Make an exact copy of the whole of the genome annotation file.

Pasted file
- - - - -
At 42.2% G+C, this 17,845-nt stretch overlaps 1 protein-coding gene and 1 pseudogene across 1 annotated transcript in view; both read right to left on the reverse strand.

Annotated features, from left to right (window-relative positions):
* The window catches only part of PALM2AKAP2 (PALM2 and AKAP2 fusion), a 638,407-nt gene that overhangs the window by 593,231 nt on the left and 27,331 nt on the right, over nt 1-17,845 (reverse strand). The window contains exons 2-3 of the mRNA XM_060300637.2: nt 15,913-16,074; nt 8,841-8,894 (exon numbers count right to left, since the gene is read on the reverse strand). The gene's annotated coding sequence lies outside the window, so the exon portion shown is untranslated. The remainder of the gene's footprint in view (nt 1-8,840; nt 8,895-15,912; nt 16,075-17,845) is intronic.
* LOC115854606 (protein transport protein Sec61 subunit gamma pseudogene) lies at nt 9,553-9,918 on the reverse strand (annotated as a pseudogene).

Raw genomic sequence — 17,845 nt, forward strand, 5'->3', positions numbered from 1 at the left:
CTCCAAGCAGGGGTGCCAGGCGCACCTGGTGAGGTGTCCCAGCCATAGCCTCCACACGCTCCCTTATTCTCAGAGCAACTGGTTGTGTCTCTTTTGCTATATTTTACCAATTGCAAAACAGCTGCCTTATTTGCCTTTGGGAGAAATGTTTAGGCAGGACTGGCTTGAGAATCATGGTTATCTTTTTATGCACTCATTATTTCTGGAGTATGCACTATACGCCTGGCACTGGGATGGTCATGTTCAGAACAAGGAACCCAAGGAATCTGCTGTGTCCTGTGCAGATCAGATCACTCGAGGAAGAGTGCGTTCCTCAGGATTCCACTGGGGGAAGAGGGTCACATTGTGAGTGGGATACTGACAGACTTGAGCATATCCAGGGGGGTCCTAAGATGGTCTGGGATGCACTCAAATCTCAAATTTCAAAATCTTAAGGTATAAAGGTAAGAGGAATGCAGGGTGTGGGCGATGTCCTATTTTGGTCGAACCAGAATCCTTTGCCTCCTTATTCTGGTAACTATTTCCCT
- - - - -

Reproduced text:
At 42.2% G+C, this 17,845-nt stretch overlaps 1 protein-coding gene and 1 pseudogene across 1 annotated transcript in view; both read right to left on the reverse strand.

Annotated features, from left to right (window-relative positions):
* The window catches only part of PALM2AKAP2 (PALM2 and AKAP2 fusion), a 638,407-nt gene that overhangs the window by 593,231 nt on the left and 27,331 nt on the right, over nt 1-17,845 (reverse strand). The window contains exons 2-3 of the mRNA XM_060300637.2: nt 15,913-16,074; nt 8,841-8,894 (exon numbers count right to left, since the gene is read on the reverse strand). The gene's annotated coding sequence lies outside the window, so the exon portion shown is untranslated. The remainder of the gene's footprint in view (nt 1-8,840; nt 8,895-15,912; nt 16,075-17,845) is intronic.
* LOC115854606 (protein transport protein Sec61 subunit gamma pseudogene) lies at nt 9,553-9,918 on the reverse strand (annotated as a pseudogene).

Raw genomic sequence — 17,845 nt, forward strand, 5'->3', positions numbered from 1 at the left:
CTCCAAGCAGGGGTGCCAGGCGCACCTGGTGAGGTGTCCCAGCCATAGCCTCCACACGCTCCCTTATTCTCAGAGCAACTGGTTGTGTCTCTTTTGCTATATTTTACCAATTGCAAAACAGCTGCCTTATTTGCCTTTGGGAGAAATGTTTAGGCAGGACTGGCTTGAGAATCATGGTTATCTTTTTATGCACTCATTATTTCTGGAGTATGCACTATACGCCTGGCACTGGGATGGTCATGTTCAGAACAAGGAACCCAAGGAATCTGCTGTGTCCTGTGCAGATCAGATCACTCGAGGAAGAGTGCGTTCCTCAGGATTCCACTGGGGGAAGAGGGTCACATTGTGAGTGGGATACTGACAGACTTGAGCATATCCAGGGGGGTCCTAAGATGGTCTGGGATGCACTCAAATCTCAAATTTCAAAATCTTAAGGTATAAAGGTAAGAGGAATGCAGGGTGTGGGCGATGTCCTATTTTGGTCGAACCAGAATCCTTTGCCTCCTTATTCTGGTAACTATTTCCCT